Sequels of apartheid
The Afrikaner by Arianna Dagnino
My rating: 5 of 5 stars
Marvelous. Arianna Dagnino takes the reader into some very diverse regions of South Africa and Namibia, and much deeper into their history (the protagonist is a paleaontologist seeking and finding evidence of the earliest human settlements, possibly the earliest in the world, hundreds of thousands years ago). Most importantly, she takes us just below the social surface to glimpse the raging contradictions exploding in a country that, until just recently, had kept them sealed tight under the Afrikaners’ state-supported myth of themselves as a single, homogenous people and the only rightful and righteous sovereigns.
The author has chosen to let us experience these sudden, post-apartheid changes through the eyes and feelings of an Afrikaner, an intelligent and sensitive young woman whose mother tongue is Afrikaans, who is acutely aware of the history that produced this new tribe (a mix of Dutch-origin farmers—”Boers”—, French Huguenots and others), and who, like other Afrikaners, is trying to cope with the new demands of other, far more ancient tribes, including Xhosa, Zulu and San.
The images of different landscapes, Johannesburg’s CBD, a coastal paradise near Table Mountain, and — with greatest detail — the Kalahari, are rich enough to make you feel that you have been there. And the stories, not just that of Zoe Du Plessis, the Afrikaner protagonist, but of the people she works and deals with, are sometimes startling. Particularly the old San (“Bushman”) shaman, a former tracker for the South African army, and his timeless insights into sorrows and healing; the Zulu driver who is a half-recovered veteran from the traumatic war in Angola, and the “thief of stories,” a poet and writer once celebrated as a hero of the Afrikaners but then punished when he returned from exile to oppose apartheid.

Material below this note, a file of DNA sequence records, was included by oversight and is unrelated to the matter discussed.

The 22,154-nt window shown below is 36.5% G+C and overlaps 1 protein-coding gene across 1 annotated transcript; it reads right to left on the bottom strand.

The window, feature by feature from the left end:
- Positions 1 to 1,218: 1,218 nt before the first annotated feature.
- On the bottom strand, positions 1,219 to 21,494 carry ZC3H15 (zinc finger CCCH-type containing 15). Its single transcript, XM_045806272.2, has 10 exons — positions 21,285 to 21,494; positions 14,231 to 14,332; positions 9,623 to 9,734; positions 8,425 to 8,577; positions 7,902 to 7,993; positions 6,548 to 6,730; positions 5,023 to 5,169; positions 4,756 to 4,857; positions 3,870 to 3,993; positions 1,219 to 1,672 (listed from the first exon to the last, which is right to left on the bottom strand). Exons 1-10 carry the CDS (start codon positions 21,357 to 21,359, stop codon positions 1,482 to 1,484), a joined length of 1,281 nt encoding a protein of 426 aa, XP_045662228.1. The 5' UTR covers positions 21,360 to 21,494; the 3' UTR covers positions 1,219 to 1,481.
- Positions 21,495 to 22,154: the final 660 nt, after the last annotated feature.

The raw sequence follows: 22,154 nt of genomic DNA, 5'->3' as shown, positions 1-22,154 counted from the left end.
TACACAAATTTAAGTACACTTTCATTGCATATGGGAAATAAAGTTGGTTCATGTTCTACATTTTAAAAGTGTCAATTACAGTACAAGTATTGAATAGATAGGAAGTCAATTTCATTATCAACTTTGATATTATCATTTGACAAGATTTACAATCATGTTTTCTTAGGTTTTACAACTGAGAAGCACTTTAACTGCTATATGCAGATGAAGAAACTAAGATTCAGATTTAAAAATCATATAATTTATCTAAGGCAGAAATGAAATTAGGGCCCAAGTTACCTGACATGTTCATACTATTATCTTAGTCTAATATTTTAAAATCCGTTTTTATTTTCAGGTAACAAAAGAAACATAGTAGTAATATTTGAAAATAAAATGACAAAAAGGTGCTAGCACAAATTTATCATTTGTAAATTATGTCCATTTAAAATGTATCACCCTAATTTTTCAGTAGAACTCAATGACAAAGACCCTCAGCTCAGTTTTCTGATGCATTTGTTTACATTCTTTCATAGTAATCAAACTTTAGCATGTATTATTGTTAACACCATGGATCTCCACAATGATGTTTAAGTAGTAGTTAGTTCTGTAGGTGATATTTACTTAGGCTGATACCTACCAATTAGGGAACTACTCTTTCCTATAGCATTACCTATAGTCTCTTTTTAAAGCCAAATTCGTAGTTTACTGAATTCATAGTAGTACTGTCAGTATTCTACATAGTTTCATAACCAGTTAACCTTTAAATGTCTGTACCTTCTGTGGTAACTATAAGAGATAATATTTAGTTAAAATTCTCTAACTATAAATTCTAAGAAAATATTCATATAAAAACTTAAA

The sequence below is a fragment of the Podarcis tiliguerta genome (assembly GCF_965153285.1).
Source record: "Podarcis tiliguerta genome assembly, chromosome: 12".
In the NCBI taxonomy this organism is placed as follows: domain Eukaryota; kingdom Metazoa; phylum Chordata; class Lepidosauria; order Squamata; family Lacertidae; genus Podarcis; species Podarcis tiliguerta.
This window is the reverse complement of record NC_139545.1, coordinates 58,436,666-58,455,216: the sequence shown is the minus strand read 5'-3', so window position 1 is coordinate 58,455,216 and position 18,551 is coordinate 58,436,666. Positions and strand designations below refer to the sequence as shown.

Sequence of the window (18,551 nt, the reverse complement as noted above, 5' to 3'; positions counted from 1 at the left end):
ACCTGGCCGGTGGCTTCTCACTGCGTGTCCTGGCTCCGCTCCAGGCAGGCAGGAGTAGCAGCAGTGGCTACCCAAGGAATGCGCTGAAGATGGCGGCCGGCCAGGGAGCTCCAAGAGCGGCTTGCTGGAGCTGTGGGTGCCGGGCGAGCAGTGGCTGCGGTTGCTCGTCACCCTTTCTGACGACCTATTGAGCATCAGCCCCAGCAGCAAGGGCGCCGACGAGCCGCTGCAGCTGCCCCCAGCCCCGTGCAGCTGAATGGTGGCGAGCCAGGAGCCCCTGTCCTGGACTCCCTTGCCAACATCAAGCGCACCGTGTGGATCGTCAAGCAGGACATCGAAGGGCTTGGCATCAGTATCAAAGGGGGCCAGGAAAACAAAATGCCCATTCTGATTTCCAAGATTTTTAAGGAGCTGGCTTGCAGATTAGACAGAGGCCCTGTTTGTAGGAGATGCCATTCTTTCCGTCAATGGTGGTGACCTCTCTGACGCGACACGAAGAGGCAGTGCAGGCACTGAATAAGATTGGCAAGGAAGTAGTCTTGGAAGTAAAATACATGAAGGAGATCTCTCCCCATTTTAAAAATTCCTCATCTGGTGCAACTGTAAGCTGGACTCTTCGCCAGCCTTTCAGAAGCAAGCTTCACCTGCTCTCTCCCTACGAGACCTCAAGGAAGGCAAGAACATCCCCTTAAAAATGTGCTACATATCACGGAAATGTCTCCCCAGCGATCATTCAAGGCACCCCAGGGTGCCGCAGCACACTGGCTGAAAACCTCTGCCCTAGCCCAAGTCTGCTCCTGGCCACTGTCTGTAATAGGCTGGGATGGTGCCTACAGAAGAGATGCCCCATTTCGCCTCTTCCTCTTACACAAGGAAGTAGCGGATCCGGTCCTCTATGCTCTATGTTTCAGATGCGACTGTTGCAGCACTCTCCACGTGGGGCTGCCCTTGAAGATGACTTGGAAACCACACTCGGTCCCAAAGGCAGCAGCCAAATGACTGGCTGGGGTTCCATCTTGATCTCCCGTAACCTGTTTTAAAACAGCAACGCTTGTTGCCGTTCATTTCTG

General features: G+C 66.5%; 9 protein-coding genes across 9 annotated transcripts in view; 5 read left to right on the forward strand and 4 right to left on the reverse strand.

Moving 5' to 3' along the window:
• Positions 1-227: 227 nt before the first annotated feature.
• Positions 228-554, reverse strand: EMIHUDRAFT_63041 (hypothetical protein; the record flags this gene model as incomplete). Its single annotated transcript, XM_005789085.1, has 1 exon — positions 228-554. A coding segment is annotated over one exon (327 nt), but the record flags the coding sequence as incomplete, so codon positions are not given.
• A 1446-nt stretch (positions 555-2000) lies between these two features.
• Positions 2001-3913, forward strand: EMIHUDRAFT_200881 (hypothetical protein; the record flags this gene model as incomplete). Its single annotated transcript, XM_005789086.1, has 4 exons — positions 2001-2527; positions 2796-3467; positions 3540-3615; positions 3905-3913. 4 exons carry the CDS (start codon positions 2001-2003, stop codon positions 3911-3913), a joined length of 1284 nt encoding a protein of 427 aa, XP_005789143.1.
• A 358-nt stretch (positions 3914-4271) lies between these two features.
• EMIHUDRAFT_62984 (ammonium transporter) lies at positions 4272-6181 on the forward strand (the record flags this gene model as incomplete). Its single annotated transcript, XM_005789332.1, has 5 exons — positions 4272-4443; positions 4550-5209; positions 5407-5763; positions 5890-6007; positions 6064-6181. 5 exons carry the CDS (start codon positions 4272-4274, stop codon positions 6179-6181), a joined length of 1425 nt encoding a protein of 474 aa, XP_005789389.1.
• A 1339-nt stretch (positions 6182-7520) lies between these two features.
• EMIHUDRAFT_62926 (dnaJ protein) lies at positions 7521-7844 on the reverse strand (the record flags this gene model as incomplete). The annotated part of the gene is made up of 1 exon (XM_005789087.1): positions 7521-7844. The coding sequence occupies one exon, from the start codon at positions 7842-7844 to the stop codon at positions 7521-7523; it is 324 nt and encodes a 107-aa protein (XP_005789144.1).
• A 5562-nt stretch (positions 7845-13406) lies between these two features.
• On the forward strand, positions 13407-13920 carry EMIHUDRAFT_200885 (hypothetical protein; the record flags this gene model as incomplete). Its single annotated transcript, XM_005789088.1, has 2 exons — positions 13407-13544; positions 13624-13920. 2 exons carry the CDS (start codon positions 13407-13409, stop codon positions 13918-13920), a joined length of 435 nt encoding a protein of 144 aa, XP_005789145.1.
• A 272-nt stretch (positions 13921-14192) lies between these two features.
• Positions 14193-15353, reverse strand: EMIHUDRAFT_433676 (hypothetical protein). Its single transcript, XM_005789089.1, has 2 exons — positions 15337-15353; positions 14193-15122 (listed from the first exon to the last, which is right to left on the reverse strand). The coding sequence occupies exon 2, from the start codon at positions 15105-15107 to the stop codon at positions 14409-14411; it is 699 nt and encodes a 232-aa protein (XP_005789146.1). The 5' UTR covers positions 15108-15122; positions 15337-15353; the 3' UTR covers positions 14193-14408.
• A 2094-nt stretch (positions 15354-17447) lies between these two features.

There is yet another story, revealed in a secret diary bequeathed to Zoe by a great aunt (in a rather improbable chain of coincidences), to show us other, sexual consequences of the Afrikaners’ tortured history.
If I ever get there, I know I will be looking for the places and encounters she describes; but I also know that, unless I were to devote long years and a very open heart to the project, I could never see it with my own eyes as sharply as I’ve sensed it in this reading. The whole is an especially impressive performance by a gifted writer who is not herself South African (born in Genoa, now living in Vancouver), and a demonstration of great empathy and research.
The ending, which I shan’t reveal, is particularly lovely.